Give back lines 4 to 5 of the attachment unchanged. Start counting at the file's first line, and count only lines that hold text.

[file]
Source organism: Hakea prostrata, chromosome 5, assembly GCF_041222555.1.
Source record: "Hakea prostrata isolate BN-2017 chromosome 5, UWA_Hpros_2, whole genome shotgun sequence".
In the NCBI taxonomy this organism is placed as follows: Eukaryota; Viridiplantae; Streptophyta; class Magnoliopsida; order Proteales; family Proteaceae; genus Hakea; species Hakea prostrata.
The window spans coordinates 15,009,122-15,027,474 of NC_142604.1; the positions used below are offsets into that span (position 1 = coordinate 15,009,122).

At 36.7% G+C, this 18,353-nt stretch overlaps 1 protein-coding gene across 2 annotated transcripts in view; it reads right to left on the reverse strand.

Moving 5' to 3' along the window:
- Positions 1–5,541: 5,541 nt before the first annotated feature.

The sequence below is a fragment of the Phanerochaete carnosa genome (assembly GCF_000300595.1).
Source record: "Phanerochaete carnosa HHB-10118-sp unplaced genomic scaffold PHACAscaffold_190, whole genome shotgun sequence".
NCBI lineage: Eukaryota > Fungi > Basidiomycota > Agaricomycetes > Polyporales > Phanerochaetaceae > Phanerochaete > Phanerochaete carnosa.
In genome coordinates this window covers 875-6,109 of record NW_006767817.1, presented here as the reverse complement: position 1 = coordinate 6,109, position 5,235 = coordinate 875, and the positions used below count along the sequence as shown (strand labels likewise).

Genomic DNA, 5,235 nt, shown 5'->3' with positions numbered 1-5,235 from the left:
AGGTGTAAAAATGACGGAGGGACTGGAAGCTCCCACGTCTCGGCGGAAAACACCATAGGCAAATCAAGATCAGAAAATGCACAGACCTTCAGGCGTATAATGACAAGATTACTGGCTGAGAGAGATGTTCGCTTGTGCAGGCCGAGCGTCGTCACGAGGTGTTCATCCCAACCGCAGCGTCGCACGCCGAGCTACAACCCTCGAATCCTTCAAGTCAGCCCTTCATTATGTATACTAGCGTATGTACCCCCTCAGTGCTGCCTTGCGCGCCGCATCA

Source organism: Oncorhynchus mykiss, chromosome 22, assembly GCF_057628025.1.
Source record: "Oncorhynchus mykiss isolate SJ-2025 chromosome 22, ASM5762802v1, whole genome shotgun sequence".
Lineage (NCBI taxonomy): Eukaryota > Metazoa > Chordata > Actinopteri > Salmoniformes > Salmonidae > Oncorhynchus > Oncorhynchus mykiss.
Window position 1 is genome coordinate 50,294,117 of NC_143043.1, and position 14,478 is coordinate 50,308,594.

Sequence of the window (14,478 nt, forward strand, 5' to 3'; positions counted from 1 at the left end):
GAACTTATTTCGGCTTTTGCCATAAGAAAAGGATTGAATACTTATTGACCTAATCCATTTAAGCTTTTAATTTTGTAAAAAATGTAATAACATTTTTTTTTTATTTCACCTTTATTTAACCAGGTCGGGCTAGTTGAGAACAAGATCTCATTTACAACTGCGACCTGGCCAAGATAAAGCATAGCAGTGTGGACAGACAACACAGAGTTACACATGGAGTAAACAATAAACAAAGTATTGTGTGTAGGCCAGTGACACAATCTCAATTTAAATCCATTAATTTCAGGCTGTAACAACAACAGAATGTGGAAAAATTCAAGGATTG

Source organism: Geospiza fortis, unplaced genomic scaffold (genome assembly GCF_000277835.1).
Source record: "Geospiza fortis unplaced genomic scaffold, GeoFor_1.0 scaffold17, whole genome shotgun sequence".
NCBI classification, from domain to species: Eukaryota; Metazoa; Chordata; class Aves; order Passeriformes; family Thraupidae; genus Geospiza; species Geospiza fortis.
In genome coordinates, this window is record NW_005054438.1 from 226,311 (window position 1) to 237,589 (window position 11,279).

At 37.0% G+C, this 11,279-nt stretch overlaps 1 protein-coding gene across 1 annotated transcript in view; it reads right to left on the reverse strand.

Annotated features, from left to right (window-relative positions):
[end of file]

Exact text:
The window spans coordinates 15,009,122-15,027,474 of NC_142604.1; the positions used below are offsets into that span (position 1 = coordinate 15,009,122).

At 36.7% G+C, this 18,353-nt stretch overlaps 1 protein-coding gene across 2 annotated transcripts in view; it reads right to left on the reverse strand.